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05.26.09

Charlaine Harris's Book Picks

The author of the vampire mystery novels that gave rise to the True Blood series shares the compelling reads that taught her about writing, including a couple of dime-store paperbacks.

The author of the Sookie Stackhouse novels, which were the basis for the HBO series True Blood, says she didn’t soul search for four of her all-time favorite books, but shared compelling reads that have taught her a little something about writing. Her newest book, Dead and Gone was released by Ace Hardcover this month.

Into Thin Air
by Jon Krakauer

“Krakauer is such a meticulous reporter, such a skilled writer, that a person who’s never been anywhere close to a mountain…can grasp the difficulties involved in the attempt to scale Everest.”

Into Thin Air is the only book in the world that could get me onto Everest, even secondhand. I’m absolutely terrified of heights, and I’m only adventuresome on my word processor. But Krakauer is such a meticulous reporter, such a skilled writer, that a person who’s never been anywhere close to a mountain or met a mountain climber can grasp the difficulties, both physical and mental, involved in the attempt to scale Everest. The unexpected storm, combined with errors in judgment and tragic mistakes, which cost so many climbers their lives, is recounted in stark prose that conveys the horrors of that disastrous day. Krakauer spares no one, especially himself, in his account. This is an adventure book of the first quality.

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Guilty Pleasures By Laurell K. Hamilton 272 pages. Jove. $4.99. ()

Guilty Pleasures
by Laurell K. Hamilton

“The originality of Hamilton’s protagonist, who raises the dead for a living, filled me with delight when I first read Guilty Pleasures.’”

Laurell K. Hamilton’s Guilty Pleasures, the very first book in her Anita Blake series, taught me a lot. The originality of Hamilton’s protagonist, who raises the dead for a living, filled me with delight when I first read Guilty Pleasures. The book still fills me with sheer enjoyment of Hamilton’s raw talent for bringing to life a prickly, stubborn, young woman with her own unusual ability, a woman who fully inhabits a world sort of like ours, but frighteningly different. This early work is raw, quick-moving, and an attention-grabber from start to finish.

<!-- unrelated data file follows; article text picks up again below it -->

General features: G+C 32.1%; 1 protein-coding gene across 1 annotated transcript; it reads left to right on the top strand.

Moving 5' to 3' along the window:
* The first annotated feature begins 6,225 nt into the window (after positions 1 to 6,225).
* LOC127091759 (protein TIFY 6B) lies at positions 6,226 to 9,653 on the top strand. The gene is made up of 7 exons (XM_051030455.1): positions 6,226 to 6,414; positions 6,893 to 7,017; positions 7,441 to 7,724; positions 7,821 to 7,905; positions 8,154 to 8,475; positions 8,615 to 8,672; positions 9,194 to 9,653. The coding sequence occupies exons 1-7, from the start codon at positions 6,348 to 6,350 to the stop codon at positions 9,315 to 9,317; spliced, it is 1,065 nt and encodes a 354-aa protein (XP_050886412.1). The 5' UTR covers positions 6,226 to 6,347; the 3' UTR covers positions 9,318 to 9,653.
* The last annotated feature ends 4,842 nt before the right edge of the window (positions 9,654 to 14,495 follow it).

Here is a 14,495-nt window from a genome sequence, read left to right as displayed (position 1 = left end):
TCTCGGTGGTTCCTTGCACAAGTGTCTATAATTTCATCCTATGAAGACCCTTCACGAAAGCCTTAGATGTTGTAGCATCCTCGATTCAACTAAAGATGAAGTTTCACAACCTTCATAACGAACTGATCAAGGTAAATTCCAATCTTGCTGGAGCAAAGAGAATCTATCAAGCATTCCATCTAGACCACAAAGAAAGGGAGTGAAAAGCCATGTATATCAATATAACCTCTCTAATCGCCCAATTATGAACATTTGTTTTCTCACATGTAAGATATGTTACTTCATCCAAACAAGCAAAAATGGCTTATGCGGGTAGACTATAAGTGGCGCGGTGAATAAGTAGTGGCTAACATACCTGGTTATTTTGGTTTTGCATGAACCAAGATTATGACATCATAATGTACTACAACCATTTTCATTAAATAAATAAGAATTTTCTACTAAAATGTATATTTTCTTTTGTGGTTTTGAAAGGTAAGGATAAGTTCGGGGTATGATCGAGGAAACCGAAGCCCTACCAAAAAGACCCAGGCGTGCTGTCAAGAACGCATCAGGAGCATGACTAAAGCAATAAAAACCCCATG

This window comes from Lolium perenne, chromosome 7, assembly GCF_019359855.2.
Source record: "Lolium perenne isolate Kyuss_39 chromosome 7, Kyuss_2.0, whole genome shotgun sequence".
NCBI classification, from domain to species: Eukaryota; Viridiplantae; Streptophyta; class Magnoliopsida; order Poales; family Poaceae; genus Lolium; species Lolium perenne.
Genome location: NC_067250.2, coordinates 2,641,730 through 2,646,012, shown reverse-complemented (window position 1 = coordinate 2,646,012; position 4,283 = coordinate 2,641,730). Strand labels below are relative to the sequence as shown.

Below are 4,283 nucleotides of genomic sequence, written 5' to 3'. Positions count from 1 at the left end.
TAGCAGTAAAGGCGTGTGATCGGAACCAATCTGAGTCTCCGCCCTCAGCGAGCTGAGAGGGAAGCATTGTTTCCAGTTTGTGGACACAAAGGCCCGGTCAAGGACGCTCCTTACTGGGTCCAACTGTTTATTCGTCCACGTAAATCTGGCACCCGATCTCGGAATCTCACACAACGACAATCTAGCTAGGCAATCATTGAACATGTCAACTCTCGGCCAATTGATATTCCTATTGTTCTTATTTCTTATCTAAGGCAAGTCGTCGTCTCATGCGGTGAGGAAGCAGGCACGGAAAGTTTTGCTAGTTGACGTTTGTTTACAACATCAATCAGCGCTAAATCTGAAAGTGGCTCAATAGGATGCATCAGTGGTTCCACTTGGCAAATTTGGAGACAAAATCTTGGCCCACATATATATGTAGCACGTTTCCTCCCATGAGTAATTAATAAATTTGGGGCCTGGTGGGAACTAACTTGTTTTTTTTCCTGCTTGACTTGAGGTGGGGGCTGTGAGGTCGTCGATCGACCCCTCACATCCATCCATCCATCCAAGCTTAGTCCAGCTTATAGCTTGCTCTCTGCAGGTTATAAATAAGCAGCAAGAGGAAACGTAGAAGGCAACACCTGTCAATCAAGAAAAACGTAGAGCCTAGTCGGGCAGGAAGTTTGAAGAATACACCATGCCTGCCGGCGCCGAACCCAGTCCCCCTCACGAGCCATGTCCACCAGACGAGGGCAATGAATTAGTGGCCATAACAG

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Lullaby Town: An Elvis Cole Novel By Robert Crais 352 pages. Bantam. $7.99 ()

Lullaby Town: An Elvis Cole Novel
by Robert Crais

"I might have named any of Crais’s books, because I’m an ardent fan, but Lullaby Town is wonderful."

I’m discovering that I love books that can take me places I’ve never gone, because my third pick is going to be Robert Crais’s Lullaby Town. I might have named any of Crais’ books, because I’m an ardent fan, but Lullaby Town is wonderful. Crais’ hero, Elvis Cole, is a Los Angeles detective with a sense of humor that Crais lets us share in some of the best dialogue ever written. Peter Alan Nelson, who is as pathetic as a person as he is great as a director, hires Elvis to look for his long-lost divorced wife, Karen Shipley. Peter has his own reasons to find Karen; buried somewhere in his childish and egotistical personality is the certainty that he owes her. Because Elvis is a great detective, he does find Karen, but nothing about the situation is straightforward. Events mount inexorably to a violent climax. This is novel writing, detective branch, at its peak.

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The Language of Bees By Laurie R. King 448 pages. Bantam. $25. ()

The Language of Bees
by Laurie R. King

"I recommend the reader begin this amazing line of books with the original (in every sense) entry, The Beekeeper’s Apprentice. I guarantee if you read the first 20 pages, you’ll be hooked.

Since I’m thinking about California, Laurie R. King has popped into my mind, especially since she has a new book, The Language of Bees, in her Mary Russell series. I can hardly wait to open it, but I recommend the reader begin this amazing line of books with the original (in every sense) entry, The Beekeeper’s Apprentice. Young Mary Russell, an orphan and a misfit, stuck with living with an uncongenial woman until she comes of age, almost literally stumbles across a peculiar neighbor as she walks on the moor. In the most fabulous leap of the imagination, that neighbor is revealed to be Sherlock Holmes. In her sensitive, perceptive, prose, Laurie R. King has me utterly believing in Mary and her unusual relationship with the great detective.  I guarantee if you read the first 20 pages, you’ll be hooked.

Plus: Check out Book Beast, for more news on hot titles and authors and excerpts from the latest books.

Charlaine Harris’s Sookie Stackhouse books are the basis of the HBO series True Blood. Ms. Harris was born in Mississippi and lives in southern Arkansas with her husband, daughter and three dogs. Their sons are out of the nest. In her years as a published writer, she’s written four series, two stand-alone novels, numerous short stories and a novella or two.